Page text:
“Sociology is the scientific study of human social life. Sociologists seek to describe social patterns and to develop theories for explanation and prediction of social processes of all sizes. Sociology applies objective and systematic methods of investigation to identify patterns and forms of social life and to understand the processes of development and change in human societies.”
Sociology can be described as the scientific study of society. Sociologists follow the scientific method in research and translate that research into language that is applicable to diverse audiences. Even if you don’t plan on becoming a sociologist, learning to communicate in the writing and oral styles that are specific to sociology can be useful in many professions. Even though sociological writing is presenting research about the social world, which we all live in and experience that does not mean that the sociological style of writing will come naturally. Whether you’re writing a “low-stakes” summary of assigned readings, or a “high-stakes” research proposal, there are stylistic rules specific to sociology that need to be followed. This writing guide aims to help students in sociology courses understand these guidelines and improve their sociological writing.
Departmental expectations include:
- Enable students to understand the interactions among individuals, groups, and social institutions in society
- Develop student competence in understanding, critically assessing, and applying major sociological concepts
- Introduce students to the various theoretical perspectives of sociology
- Develop student understanding of research methods appropriate to sociological inquiry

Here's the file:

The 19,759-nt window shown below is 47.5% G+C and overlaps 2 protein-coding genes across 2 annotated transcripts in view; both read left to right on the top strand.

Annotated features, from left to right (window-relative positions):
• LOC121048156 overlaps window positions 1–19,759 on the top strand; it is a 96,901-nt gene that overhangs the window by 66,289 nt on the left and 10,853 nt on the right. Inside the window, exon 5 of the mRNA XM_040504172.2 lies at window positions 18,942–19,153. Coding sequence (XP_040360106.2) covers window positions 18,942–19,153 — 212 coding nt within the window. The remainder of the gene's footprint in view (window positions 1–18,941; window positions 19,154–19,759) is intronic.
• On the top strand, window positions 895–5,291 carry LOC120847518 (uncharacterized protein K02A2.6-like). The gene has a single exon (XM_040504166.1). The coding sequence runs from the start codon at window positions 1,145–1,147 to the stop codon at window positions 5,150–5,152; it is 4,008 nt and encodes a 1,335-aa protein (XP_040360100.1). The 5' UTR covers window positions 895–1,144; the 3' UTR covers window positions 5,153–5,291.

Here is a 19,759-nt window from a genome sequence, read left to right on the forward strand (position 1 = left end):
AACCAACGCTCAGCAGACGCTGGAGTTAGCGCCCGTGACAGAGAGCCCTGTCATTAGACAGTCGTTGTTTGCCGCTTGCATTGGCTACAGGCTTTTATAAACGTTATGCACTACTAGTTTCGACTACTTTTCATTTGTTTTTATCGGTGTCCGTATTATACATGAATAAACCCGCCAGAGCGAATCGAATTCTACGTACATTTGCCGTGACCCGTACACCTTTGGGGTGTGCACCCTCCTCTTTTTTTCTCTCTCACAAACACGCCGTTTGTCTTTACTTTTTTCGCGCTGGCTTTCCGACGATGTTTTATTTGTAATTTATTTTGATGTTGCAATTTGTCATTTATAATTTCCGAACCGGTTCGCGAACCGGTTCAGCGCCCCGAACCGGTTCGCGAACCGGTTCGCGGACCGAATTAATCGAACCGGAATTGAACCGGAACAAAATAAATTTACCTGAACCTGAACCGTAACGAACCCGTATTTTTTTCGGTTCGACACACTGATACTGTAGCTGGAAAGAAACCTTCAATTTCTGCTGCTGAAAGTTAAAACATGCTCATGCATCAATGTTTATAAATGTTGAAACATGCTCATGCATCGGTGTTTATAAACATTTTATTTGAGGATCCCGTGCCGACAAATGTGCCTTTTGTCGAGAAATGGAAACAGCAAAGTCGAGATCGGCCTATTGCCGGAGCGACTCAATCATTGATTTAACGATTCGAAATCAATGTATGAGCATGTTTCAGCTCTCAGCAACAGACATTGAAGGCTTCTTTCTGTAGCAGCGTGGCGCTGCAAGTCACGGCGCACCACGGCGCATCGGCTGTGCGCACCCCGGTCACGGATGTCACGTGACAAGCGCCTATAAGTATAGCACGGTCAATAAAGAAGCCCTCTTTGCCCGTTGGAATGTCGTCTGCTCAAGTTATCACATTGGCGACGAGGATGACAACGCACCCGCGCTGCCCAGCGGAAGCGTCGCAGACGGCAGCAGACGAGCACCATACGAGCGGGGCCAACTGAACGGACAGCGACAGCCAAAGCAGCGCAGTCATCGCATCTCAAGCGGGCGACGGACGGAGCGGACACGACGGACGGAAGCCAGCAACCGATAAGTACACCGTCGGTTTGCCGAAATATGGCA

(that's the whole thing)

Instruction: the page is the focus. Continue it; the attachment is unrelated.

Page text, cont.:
- Develop student competence in posing research questions, evaluating evidence, and developing logical arguments
Writing in sociology can be either argumentative or analytical. Too often, students in sociology try to find the “right” answer, rather than taking a stance on the literature. There are various writing genres within sociology. These genres include, but are not limited to: social issue analyses, article critiques, literature reviews, quantitative research designs, quantitative research papers, qualitative research designs, and qualitative research papers. Common types of writing in sociology classes at UNC Charlotte include summaries of readings, topic essays, literature reviews, methodological designs, and research proposals. For these writing assignments, you will be asked to analyze and critique previous research or make an argument for proposed research, or both. While the exact style of writing will vary by assignment, and by professor, the writing norms of sociology will always apply.
Writing and Speaking Norms in Sociology
The learning objectives for sociology courses can be reached through communicating in a way that is appropriate to the field of Sociology. As a student in Sociology, you will regularly engage in various types of writing. As is the case in other academic disciplines, sociologists have developed a style of writing that is most appropriate. The American Sociological Association style guide presents the fundamentals of sociological writing. Following these guidelines, writing in sociology should be:
- Clear in expression, with respect to ideas and structure
- Concise and coherent, avoiding wordy phrases
- Absent of language reflecting bias or stereotypes
- Using an active voice
- Use verb tense that is consistent within a section
- Proper citations, using American Sociological Association (ASA) guidelines
Examples of Common Assignments